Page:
I opened the window and in flew summer. My neighbor watering her garden, the song birds boasting to one another, the traffic a steady, rhythmic hum.
At this time of year, I find that I'm more attuned to sounds. And it was in this receptive mood that I went to hear the American composer, Steve Reich.
Reich is most closely associated with minimalism, and has embraced a wide range of musical traditions, from classical to indigenous, sacred to electronic. After forty years in the business, he's busier than ever. At 72, he was awarded the Pulitzer Prize for 'Double Sextet.' He's hard at work on a new commission, and has a number of projects in the fire for next year, when he'll turn 75.
Before the concert (presented by Soundstreams and the Royal Conservatory), I had a chance to sit down with Steve. Did he have trouble finding musicians who could cross silos to play his compositions? "Members of my original ensemble were conservatory-trained musicians who were interested in non-Western music -- some of them will be playing with me tonight, a reunion of sorts -- and the young musicians playing on '2 X 5' [a Canadian premiere] can play anything; whether they're rock or classical musicians depends on the day of the week."
I also wondered whether his work today is different from what it might have been a decade or two ago. "If you were to listen to 'Double Sextet' and then go back to 'You Are Variations' , and put both of those next to 'Drumming' , you probably wouldn't be sure it was the same composer. What's changed is that there's now a large use of harmony and I now do what composers have done for hundreds of years, which is to use strings and winds and percussion and keyboards and voices so that the orchestration is considerably richer and more varied than it was."
Of course, I mentioned that the HuffPost community has been focused on "unplugging and recharging," and asked him how he takes care of himself. "I came back to Judaism in 1975, and began observing the Sabbath. In the early years, it was difficult, because of concerts on Friday and Saturday nights. But now I can call the shots! Sundown Friday to sundown Saturday, the phone machine is on and I'm not composing. Instead, I'm in synagogue and spending time with my wife and friends."
At last, the performance in Toronto's beautiful new Koerner Hall. It was an eclectic crowd -- former Governor General Adrienne Clarkson and lots of artsy men and women d'un certain age, contemporaries of the composer, no doubt.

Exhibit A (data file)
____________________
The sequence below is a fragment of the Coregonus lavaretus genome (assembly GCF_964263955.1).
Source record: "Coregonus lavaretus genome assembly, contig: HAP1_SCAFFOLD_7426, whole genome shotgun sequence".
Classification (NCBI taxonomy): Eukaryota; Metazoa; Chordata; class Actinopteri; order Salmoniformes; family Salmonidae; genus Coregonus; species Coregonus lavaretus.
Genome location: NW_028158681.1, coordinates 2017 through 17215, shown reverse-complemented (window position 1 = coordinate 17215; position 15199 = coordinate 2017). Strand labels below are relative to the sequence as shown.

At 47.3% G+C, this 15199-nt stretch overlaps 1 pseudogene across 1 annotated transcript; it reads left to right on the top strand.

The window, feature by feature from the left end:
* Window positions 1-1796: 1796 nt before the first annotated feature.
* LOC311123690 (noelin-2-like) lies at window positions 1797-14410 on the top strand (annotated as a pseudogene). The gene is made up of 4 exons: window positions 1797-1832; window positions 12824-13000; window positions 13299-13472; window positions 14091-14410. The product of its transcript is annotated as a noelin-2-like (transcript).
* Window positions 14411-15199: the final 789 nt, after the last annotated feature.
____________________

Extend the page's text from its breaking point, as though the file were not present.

Steve, Nexus (known around the world for their innovative contemporary percussion), and three guest musicians gave us what I interpreted as the sounds of summer in the city -- on marimba, on wooden blocks, electric guitar, piano, and drums. To me, Steve's work is part intellectual exercise and part joyful ride: I found myself alternating between careful observation of the layered compositions (and the skill of the players), and a trance-like reverie.
Here's how the composer describes one of the pieces, "Mallet Quartet," in the program. "Scored for two vibraphones and two five-octave marimbas ... in three movements, fast, slow, fast ... in the outer two fast movements the marimbas set the harmonic background which remains static ... the marimbas interlock in canon ... the vibes present the melodic material first solo and then in canon ..." See what I mean? Phew!
But do listen -- and catch him in performance if you can (ensembles around the world are also playing his compositions). On this particular night, "Clapping Music" opened the show. Composed in 1972, it's minimalism at its best: the entire piece is two people clapping. In Toronto, Steve was accompanied by Russell Hartenberger. When you're ready to put your hands together for Steve Reich, here's how.
What are your favourite sounds of summer? And do you have a story about Steve Reich or another composer/musician? Please share your thoughts by commenting below. As always, feel free to send me a note: Julia (that familiar symbol) wearethenewradicals (punctuation) (suffix).
Julia Moulden is an author, speaker, and columnist. Her new book - on boomers and meaningful work - will be published in 2011.